Of course, this ethic applies to all of us, not just people in political power. May we once again be reminded that sexuality is both sacred and powerful, and we need to honor its role in our lives.

News Politics

Anti-Choice Democrats: ‘Open The Big Tent’ for Us

Christine Grimaldi & Ally Boguhn

“Make room for pro-life Democrats and invite pro-life, progressive independents back to the party to focus on the right to parent and ways to help women in crisis or unplanned pregnancies have more choices than abortion,” the group said in a report unveiled to allies at the event, including Democratic National Convention (DNC) delegates and the press.

Democrats for Life of America gathered Wednesday in Philadelphia during the party’s convention to honor Louisiana Gov. John Bel Edwards (D) for his anti-choice viewpoints, and to strategize ways to incorporate their policies into the party.

The group attributed Democratic losses at the state and federal level to the party’s increasing embrace of pro-choice politics. The best way for Democrats to reclaim seats in state houses, governors’ offices, and the U.S. Congress, they charged, is to “open the big tent” to candidates who oppose legal abortion care.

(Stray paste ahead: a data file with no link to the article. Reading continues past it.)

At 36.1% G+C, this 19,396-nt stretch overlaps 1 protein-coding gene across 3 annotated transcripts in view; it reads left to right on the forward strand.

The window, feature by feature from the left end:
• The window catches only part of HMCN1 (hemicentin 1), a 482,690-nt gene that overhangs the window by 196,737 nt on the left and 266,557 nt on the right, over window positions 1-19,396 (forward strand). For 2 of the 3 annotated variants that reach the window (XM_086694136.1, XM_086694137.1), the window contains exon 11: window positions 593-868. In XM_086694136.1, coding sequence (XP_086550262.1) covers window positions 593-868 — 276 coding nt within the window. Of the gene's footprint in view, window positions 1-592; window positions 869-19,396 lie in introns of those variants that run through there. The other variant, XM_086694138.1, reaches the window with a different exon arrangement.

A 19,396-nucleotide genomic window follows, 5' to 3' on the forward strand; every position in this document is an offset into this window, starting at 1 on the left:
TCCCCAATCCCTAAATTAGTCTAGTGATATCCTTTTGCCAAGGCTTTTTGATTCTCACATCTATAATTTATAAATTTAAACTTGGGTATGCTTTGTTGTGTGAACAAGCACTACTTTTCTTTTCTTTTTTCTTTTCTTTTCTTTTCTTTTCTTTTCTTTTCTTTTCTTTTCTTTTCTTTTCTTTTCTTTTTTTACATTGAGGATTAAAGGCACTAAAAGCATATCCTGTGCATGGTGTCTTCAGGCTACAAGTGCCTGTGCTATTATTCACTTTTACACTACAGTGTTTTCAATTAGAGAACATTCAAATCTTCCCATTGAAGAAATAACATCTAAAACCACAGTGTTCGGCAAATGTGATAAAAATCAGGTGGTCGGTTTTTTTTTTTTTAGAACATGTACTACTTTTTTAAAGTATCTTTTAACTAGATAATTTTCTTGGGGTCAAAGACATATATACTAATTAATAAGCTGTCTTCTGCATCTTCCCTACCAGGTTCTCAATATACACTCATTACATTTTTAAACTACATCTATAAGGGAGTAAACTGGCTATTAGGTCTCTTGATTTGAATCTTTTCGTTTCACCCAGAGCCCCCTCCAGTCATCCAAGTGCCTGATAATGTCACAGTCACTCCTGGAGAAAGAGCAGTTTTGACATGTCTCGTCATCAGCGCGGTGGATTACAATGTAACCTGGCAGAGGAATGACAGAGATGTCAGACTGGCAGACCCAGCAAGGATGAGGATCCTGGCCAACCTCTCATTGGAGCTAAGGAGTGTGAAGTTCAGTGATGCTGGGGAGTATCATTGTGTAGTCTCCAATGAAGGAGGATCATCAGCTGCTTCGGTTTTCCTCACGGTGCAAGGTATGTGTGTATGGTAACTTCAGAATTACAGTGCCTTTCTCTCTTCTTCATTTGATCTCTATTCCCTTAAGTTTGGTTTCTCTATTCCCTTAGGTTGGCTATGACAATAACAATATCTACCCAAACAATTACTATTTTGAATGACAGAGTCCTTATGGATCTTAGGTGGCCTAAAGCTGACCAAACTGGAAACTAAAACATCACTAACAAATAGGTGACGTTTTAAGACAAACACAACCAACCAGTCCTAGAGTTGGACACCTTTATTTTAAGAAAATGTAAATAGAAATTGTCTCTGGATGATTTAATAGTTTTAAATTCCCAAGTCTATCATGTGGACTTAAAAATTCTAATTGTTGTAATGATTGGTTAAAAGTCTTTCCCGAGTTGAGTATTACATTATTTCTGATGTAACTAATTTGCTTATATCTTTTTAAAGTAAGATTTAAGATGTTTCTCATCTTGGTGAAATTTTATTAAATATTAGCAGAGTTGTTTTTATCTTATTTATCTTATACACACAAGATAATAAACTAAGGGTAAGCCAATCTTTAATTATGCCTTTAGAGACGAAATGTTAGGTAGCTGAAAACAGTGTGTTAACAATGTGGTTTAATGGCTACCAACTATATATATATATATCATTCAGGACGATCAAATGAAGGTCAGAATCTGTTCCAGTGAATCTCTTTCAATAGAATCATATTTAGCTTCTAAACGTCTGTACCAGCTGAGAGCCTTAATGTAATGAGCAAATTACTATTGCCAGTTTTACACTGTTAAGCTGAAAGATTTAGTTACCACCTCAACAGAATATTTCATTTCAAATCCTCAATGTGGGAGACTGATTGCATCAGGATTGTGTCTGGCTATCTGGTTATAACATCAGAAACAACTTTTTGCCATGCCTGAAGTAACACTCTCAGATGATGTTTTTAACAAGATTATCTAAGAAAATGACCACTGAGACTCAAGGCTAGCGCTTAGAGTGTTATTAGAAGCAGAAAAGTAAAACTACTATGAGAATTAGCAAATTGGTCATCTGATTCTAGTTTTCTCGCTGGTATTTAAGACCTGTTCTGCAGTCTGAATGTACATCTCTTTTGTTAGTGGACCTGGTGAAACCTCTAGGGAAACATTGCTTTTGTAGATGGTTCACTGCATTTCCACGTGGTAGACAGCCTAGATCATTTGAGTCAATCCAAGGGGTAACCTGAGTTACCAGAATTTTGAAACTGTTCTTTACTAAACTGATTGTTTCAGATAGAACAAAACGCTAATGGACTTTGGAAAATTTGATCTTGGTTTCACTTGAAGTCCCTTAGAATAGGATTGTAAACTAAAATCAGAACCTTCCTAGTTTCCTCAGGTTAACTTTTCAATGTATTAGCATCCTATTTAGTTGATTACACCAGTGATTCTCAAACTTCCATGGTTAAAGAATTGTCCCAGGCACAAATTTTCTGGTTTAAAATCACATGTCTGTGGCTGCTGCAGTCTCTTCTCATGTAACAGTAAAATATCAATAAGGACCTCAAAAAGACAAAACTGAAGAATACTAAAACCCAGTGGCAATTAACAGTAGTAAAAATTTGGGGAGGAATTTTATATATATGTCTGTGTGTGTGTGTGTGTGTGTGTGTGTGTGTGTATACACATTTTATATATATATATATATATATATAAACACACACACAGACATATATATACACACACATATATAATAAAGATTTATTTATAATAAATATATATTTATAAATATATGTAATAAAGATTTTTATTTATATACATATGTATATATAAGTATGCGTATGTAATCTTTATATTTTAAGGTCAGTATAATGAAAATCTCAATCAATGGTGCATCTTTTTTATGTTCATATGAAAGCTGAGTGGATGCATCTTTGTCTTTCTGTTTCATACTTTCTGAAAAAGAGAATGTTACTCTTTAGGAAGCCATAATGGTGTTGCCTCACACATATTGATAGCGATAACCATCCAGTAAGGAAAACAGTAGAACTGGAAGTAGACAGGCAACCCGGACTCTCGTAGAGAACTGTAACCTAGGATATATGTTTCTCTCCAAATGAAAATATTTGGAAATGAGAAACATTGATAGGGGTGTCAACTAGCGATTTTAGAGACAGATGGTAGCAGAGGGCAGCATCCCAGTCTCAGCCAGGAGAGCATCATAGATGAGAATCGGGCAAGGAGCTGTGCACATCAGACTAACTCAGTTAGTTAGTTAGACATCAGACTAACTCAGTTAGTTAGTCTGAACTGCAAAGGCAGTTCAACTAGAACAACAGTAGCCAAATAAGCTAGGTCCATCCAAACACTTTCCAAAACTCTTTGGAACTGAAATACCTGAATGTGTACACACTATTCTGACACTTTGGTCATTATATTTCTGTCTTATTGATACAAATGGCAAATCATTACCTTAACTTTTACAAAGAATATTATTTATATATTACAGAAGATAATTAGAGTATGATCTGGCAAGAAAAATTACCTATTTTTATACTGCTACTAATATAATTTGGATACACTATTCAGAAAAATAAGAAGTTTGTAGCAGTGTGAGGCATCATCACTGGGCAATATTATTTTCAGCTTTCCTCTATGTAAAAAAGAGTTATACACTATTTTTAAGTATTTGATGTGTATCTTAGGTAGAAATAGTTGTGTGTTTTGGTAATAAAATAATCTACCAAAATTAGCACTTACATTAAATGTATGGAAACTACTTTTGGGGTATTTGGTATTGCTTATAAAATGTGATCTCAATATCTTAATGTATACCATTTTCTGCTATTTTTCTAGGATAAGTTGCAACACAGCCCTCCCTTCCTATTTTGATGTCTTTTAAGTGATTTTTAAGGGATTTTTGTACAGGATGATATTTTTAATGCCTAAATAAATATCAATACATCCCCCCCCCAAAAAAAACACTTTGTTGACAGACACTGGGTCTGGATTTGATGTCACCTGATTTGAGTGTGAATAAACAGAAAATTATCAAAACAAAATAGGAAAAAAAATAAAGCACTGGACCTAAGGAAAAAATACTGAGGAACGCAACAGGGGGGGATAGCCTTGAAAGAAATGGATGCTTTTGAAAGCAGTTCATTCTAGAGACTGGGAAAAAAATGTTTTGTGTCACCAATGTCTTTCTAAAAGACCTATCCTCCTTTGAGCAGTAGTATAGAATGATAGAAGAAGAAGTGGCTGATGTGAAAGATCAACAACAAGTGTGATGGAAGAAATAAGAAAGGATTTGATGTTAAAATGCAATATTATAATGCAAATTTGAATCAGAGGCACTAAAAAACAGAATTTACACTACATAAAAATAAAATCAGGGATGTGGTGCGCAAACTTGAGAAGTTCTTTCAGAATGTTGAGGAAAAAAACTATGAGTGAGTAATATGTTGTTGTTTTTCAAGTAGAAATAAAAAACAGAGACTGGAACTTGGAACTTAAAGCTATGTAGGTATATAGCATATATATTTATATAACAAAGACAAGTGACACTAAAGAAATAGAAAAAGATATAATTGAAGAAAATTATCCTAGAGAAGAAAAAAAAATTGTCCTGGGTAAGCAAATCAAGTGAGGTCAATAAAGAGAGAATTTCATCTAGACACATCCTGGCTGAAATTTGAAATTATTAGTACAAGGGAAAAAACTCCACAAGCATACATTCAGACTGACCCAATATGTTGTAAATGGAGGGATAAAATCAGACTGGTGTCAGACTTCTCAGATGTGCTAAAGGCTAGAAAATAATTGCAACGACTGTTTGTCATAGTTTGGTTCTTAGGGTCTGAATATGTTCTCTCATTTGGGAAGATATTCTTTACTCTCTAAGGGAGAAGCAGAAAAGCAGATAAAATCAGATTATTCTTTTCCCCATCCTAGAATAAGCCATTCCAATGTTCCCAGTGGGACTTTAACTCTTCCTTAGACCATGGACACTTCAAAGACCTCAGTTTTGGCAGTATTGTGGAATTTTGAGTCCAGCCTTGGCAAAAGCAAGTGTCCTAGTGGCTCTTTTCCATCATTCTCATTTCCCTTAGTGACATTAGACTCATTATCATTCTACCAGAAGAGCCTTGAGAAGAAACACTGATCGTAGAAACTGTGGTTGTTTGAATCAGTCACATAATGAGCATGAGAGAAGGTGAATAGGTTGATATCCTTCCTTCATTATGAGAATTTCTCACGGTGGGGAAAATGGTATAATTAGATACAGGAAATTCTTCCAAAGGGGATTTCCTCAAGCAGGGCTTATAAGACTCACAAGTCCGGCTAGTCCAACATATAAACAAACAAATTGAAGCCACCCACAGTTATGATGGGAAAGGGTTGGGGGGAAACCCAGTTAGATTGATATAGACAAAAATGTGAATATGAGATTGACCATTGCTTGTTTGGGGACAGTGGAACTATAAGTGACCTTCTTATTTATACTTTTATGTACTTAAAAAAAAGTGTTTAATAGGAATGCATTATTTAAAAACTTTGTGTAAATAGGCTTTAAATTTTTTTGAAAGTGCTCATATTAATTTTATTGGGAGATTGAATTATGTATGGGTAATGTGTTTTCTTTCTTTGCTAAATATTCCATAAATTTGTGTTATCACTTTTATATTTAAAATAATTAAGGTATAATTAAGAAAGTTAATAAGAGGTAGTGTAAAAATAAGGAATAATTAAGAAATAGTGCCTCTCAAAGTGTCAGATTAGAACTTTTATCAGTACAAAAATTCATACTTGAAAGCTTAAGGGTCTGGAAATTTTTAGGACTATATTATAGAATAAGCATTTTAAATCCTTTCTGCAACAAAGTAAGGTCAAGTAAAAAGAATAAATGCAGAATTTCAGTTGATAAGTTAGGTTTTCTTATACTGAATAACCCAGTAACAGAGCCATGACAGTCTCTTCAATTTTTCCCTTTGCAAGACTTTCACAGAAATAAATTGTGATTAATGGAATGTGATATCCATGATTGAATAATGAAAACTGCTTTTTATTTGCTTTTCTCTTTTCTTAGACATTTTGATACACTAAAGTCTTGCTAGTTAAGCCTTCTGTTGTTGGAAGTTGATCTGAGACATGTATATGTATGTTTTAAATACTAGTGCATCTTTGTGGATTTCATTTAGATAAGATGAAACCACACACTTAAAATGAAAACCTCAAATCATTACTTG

“Make room for pro-life Democrats and invite pro-life, progressive independents back to the party to focus on the right to parent and ways to help women in crisis or unplanned pregnancies have more choices than abortion,” the group said in a report unveiled to allies at the event, including Democratic National Convention (DNC) delegates and the press.

Democrats for Life of America members repeatedly attempted to distance themselves from Republicans, reiterating their support for policies such as Medicaid expansion and paid maternity leave, which they believe could convince people to carry their pregnancies to term.

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Their strategy, however, could have been lifted directly from conservatives’ anti-choice playbook.

The group relies, in part, on data from Marist, a group associated with anti-choice polling, to suggest that many in the party side with them on abortion rights. Executive Director Kristen Day could not explain to Rewire why the group supports a 20-week abortion ban, while Janet Robert, president of the group’s board of directors, trotted out scientifically false claims about fetal pain